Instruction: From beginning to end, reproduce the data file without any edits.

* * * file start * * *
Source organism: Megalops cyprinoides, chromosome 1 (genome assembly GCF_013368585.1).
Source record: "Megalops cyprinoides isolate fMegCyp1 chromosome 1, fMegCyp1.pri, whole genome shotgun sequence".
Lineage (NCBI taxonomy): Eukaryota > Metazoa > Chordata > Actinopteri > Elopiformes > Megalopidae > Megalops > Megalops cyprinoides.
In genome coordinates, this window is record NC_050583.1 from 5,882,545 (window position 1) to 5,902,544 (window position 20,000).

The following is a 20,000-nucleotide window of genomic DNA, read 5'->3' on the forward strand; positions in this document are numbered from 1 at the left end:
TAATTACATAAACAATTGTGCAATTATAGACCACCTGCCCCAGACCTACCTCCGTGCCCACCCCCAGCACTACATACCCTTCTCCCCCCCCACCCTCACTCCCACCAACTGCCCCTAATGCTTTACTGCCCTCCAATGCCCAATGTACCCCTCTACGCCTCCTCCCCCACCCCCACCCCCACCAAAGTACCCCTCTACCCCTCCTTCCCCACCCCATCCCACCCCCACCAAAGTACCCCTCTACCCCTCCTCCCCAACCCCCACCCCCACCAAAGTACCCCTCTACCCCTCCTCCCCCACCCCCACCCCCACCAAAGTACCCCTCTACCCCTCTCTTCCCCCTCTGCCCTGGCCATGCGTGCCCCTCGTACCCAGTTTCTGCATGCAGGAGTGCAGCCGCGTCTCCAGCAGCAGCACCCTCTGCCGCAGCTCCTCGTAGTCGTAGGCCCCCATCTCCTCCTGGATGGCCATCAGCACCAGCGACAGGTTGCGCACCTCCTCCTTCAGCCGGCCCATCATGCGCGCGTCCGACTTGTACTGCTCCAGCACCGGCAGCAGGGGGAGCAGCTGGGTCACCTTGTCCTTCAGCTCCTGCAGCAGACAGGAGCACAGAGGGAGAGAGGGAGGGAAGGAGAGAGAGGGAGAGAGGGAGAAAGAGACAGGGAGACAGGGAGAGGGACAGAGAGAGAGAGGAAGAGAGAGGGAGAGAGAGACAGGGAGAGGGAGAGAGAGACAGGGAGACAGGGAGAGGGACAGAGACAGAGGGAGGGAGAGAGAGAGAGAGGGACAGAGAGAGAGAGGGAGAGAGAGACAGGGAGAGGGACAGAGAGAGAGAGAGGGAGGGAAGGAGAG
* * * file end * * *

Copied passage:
Source organism: Megalops cyprinoides, chromosome 1 (genome assembly GCF_013368585.1).
Source record: "Megalops cyprinoides isolate fMegCyp1 chromosome 1, fMegCyp1.pri, whole genome shotgun sequence".
Lineage (NCBI taxonomy): Eukaryota > Metazoa > Chordata > Actinopteri > Elopiformes > Megalopidae > Megalops > Megalops cyprinoides.
In genome coordinates, this window is record NC_050583.1 from 5,882,545 (window position 1) to 5,902,544 (window position 20,000).

The following is a 20,000-nucleotide window of genomic DNA, read 5'->3' on the forward strand; positions in this document are numbered from 1 at the left end:
TAATTACATAAACAATTGTGCAATTATAGACCACCTGCCCCAGACCTACCTCCGTGCCCACCCCCAGCACTACATACCCTTCTCCCCCCCCACCCTCACTCCCACCAACTGCCCCTAATGCTTTACTGCCCTCCAATGCCCAATGTACCCCTCTACGCCTCCTCCCCCACCCCCACCCCCACCAAAGTACCCCTCTACCCCTCCTTCCCCACCCCATCCCACCCCCACCAAAGTACCCCTCTACCCCTCCTCCCCAACCCCCACCCCCACCAAAGTACCCCTCTACCCCTCCTCCCCCACCCCCACCCCCACCAAAGTACCCCTCTACCCCTCTCTTCCCCCTCTGCCCTGGCCATGCGTGCCCCTCGTACCCAGTTTCTGCATGCAGGAGTGCAGCCGCGTCTCCAGCAGCAGCACCCTCTGCCGCAGCTCCTCGTAGTCGTAGGCCCCCATCTCCTCCTGGATGGCCATCAGCACCAGCGACAGGTTGCGCACCTCCTCCTTCAGCCGGCCCATCATGCGCGCGTCCGACTTGTACTGCTCCAGCACCGGCAGCAGGGGGAGCAGCTGGGTCACCTTGTCCTTCAGCTCCTGCAGCAGACAGGAGCACAGAGGGAGAGAGGGAGGGAAGGAGAGAGAGGGAGAGAGGGAGAAAGAGACAGGGAGACAGGGAGAGGGACAGAGAGAGAGAGGAAGAGAGAGGGAGAGAGAGACAGGGAGAGGGAGAGAGAGACAGGGAGACAGGGAGAGGGACAGAGACAGAGGGAGGGAGAGAGAGAGAGAGGGACAGAGAGAGAGAGGGAGAGAGAGACAGGGAGAGGGACAGAGAGAGAGAGAGGGAGGGAAGGAGAG